Will LPWA IoT networks compete with LTE-M in 5G?
The big cellular companies have heavily invested in Long-Term Evolution (LTE) networks and the coming 5G network. They are saying it can compete with the Internet of Things (IoT) network that smaller companies are putting their bets on. But can these LPWA IoT networks compete with LTE-M?
“Despite the prospect of new networks that reach farther than cells and let IoT devices communicate for years on one battery charge, many of the power-sipping networked objects to be deployed in the coming years will use LTE and future 5G cellular systems,” reports Stephen Lawson in Computerworld. Lawson’s article depends largely on information from the LTE and 5G network developers.
ZDNet took a look at IoT investments stating that “Investors in Sigfox’s February (2015) fund raising included major cellular network operators NTT Docomo, SK Telecom, and Telefonica, so it seems that some at least are hedging their bets,” wrote Stuart Corner. Since the, SIGFOX has seen an increase of 150m euros in a Series E round and expanding into 28 countries.
Verizon has not made that kind of investment, but it is investing in its own IoT tech. Looking at the Category M1 tech Verizon is working on, it’s hard to see major differences between that and the IoT networks under development, and in place, by the LORA Alliance, Sigfox and others. Cat M1 runs on a 1.4mhz bandwidth with speeds capped at one meg a second. It promises to come in under $10 for consumers.
Verizon is saying IoT and the LTE and 5G networks can and will exist together. Rosemary McNally, Verizon’s VP for mobile devices and operating system technology, told RCR Wireless that “the Cat M1 network they have in mind will run on the LTE. It will offer more security than IoT”, she promises.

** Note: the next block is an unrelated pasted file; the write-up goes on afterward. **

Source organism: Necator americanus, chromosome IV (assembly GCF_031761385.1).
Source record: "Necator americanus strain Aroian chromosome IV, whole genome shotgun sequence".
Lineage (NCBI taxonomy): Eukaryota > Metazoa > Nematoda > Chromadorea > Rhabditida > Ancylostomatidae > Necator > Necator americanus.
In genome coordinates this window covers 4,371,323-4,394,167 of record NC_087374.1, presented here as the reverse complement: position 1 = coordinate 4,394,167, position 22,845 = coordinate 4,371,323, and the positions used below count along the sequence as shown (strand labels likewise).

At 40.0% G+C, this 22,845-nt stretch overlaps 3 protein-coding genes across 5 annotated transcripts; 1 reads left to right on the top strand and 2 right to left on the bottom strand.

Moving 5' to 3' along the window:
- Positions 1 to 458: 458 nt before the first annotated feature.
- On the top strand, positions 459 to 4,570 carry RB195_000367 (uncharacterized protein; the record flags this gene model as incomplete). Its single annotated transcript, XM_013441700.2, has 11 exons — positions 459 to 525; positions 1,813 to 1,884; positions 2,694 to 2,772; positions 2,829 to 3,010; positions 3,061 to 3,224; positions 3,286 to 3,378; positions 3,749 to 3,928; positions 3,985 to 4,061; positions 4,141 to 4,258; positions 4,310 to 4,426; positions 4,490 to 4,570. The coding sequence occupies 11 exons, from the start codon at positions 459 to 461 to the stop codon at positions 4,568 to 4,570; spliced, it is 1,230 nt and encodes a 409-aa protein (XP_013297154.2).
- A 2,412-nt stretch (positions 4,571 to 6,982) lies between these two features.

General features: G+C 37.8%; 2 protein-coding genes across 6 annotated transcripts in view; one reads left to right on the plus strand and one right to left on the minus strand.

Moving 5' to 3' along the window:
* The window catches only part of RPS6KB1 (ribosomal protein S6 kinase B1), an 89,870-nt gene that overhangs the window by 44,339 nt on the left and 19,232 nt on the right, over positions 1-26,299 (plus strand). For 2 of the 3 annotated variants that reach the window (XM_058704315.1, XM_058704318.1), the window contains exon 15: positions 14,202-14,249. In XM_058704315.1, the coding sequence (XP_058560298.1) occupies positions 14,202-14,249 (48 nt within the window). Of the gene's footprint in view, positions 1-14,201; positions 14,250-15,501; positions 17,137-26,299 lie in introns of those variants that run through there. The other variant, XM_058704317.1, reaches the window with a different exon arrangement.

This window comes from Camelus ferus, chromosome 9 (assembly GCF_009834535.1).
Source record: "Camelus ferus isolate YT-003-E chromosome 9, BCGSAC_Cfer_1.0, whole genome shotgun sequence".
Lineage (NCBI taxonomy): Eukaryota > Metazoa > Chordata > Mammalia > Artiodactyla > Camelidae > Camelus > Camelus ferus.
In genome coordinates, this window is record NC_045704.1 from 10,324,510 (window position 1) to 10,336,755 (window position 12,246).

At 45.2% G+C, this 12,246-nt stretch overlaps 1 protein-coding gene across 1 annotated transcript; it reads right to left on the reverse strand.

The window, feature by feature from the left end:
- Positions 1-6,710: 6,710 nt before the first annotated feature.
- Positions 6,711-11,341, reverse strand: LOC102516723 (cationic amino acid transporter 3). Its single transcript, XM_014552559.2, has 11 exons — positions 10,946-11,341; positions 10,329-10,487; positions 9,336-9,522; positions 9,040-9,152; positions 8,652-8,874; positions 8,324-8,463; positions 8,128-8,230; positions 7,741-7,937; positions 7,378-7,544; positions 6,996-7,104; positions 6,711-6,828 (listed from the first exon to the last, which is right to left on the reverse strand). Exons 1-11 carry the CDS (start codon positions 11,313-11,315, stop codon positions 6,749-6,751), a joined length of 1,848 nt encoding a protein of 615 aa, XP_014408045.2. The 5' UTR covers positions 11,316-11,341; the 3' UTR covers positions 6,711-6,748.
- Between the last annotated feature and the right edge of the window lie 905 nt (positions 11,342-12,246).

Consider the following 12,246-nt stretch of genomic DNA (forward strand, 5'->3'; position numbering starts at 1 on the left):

So the question needs to be reframed. Instead of asking if LPWA IoT networks compete with LTE-M, ask instead do LTE and 5G have to compete on the same grounds as IoT? No, because they don’t have to.
Data transmission within a physical plant is the major issue here. 5G and LTE are eliminated at the local level because of physical structures. 5G signals simply cannot penetrate through multiple walls in a plant and installing that kind of network is cost prohibitive compared to the Industrial Internet of Things (IIoT).
Scenarios where LPWA IoT networks compete with LTE-M
SugarCreek is a food processor dealing mainly with pork, raw and cooked. It’s invested heavily in IIoT both in the plant and in the shipping. “Sensors throughout the plant monitor everything—from the temperature of pork bellies in the smoke house so airflow is optimized to the positioning of precooked bacon in slicers to improve yield. Temperature tags on trucks ensure proper refrigeration for products during transport, and worker helmets will leverage RFID sensors to enable better communication and to boost safety within SugarCreek’s plants,” says an article at Automation World.
The IIoT and 5G merge in places like over-the-road shipping. IIoT sensors inside the truck feed data into the 5G and LTE networks, which hand it over to controllers and monitors. Decisions can be made within minutes.
The agriculture industry is also using the IoT. Modern tractors are embedded with sensors that provide regular feedback to the manufacturer. A farmer in South Georgia recently got a call from the tractor dealership. The sales rep said he’d received a message that whoever was driving one of the farm’s tractors was “riding the clutch.” Riding the clutch can cause it burn out, a costly repair. By having IoT in the tractor, the maker was able to monitor use and save the owner money.